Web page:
Not even one of those big performance bonuses could stave off the repo job. Barberena took home a $50,000 Fight of the Night reward in 2015 following a losing effort against Chad Laprise. To hear Barberena tell it, when you're a fighter with a wife and three children, the money's gone before it comes in the door.
"It didn't really change that much at all," he said. "You know, it's a big chunk of money, but after taxes and after paying out your management team and all the fees of training and stuff—it definitely helps, but it's not a life-changer."
Barberena's not the only one burning the midnight oil to make ends meet. Bouncing and personal training, along with combat instruction, are common side jobs. According to his UFC bio, heavyweight Timothy Johnson's "current means of income are driving a truck, working at a bar, and the Minnesota Army Guard." Fellow heavyweight Adam Milstead is a pipeline technician. Irish flyweight Neil Seery works in a warehouse. Welterweight Alan Jouban is a model. Another welterweight, Anton Zafir, is a high school teacher. Brazilian lightweight Michel Prazeres is a "Para State Military Police Officer." The list goes on.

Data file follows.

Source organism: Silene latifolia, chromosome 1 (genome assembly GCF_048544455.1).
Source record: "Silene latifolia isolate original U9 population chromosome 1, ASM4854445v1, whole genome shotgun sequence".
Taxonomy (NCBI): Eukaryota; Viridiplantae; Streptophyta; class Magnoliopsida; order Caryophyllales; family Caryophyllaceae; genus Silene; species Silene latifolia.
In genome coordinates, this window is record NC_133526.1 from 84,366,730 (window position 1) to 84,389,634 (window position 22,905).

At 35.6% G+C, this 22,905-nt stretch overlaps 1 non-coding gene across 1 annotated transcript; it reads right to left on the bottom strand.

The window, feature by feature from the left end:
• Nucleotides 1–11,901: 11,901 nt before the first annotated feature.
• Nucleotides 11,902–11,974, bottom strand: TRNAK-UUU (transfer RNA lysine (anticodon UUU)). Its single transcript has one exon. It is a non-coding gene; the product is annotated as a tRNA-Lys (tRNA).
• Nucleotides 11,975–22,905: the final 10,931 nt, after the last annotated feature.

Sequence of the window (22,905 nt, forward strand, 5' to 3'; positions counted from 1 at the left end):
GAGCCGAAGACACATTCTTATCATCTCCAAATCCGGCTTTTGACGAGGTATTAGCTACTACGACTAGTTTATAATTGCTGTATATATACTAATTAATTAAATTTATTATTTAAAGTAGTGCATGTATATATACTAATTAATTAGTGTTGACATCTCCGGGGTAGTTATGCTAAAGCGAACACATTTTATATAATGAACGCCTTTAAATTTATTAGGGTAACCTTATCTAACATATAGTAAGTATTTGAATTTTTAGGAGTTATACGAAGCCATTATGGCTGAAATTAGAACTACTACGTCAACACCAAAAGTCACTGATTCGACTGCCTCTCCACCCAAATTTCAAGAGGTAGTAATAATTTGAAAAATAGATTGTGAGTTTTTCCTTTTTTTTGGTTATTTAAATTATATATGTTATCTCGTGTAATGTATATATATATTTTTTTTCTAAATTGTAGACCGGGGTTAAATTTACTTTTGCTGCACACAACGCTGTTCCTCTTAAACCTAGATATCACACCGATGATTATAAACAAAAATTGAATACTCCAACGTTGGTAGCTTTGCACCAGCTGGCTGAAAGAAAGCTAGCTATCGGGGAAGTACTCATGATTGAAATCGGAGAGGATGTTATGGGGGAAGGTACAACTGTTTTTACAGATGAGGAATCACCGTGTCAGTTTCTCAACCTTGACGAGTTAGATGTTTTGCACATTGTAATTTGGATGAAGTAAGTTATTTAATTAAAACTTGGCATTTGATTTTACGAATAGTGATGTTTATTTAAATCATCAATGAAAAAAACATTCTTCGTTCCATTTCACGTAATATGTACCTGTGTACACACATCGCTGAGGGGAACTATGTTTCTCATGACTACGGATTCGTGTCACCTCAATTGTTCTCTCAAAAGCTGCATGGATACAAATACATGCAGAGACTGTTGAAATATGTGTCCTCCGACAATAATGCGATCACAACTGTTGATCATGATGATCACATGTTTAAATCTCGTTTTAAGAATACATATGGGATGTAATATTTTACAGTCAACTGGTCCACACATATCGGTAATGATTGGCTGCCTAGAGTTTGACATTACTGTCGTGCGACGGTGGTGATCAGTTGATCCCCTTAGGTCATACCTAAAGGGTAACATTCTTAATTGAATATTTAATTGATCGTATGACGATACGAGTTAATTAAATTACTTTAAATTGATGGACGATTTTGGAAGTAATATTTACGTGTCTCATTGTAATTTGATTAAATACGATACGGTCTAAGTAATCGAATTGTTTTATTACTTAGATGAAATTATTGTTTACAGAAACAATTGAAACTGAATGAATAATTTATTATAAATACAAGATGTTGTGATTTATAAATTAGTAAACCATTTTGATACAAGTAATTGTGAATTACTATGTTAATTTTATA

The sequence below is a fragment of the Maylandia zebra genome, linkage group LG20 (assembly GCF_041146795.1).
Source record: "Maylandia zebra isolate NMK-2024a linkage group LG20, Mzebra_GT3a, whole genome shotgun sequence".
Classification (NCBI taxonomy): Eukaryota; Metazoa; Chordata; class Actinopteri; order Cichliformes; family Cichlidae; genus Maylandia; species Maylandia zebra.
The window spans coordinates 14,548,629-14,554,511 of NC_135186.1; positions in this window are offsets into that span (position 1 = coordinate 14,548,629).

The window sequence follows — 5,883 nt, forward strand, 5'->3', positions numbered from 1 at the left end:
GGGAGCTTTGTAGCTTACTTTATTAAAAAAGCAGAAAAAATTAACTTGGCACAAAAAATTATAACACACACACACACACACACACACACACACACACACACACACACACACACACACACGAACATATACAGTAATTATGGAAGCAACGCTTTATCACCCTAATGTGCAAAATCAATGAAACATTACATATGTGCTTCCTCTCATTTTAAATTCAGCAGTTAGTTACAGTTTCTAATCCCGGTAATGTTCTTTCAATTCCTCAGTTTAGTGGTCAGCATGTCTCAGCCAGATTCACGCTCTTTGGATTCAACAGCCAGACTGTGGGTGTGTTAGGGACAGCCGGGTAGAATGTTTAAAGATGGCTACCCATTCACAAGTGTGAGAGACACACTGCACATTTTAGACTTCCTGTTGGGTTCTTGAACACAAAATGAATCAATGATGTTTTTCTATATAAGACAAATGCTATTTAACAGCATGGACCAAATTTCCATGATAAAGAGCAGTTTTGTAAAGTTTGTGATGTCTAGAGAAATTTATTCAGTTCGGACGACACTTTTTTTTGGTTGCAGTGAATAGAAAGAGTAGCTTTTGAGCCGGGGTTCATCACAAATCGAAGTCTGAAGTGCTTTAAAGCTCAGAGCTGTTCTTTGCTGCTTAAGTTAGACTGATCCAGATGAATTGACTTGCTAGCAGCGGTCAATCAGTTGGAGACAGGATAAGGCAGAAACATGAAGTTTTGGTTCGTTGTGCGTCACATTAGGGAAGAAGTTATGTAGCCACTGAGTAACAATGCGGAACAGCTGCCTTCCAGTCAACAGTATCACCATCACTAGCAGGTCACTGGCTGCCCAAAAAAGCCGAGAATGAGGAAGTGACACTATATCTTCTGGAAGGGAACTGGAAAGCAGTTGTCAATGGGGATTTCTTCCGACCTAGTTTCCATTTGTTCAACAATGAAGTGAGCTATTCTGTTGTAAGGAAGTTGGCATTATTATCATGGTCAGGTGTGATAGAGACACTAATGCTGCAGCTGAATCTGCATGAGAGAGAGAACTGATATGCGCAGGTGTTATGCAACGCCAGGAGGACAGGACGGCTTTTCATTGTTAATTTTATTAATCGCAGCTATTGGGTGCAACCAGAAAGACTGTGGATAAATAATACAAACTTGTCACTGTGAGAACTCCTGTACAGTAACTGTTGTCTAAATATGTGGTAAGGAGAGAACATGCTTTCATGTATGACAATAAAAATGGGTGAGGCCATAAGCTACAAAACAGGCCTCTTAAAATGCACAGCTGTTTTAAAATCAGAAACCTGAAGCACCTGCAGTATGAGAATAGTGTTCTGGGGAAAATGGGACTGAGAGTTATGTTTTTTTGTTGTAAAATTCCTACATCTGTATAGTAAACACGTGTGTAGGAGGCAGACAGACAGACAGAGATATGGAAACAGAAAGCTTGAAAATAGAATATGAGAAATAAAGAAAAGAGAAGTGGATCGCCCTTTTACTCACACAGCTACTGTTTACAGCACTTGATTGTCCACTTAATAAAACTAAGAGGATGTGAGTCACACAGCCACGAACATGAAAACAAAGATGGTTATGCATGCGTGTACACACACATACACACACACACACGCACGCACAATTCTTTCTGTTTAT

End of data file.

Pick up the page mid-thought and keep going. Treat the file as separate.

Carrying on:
There's been attrition in high places as a direct result of the lack of compensation in the UFC. Al Iaquinta, a popular lightweight, walked away from the sport at age 29 and with a 12-3-1 record to work in real estate, citing contract issues as a reason for his inactivity. In 2012, Cole Konrad retired as an undefeated champion in Bellator for a job trading agricultural commodities, calling MMA a "dead-end job."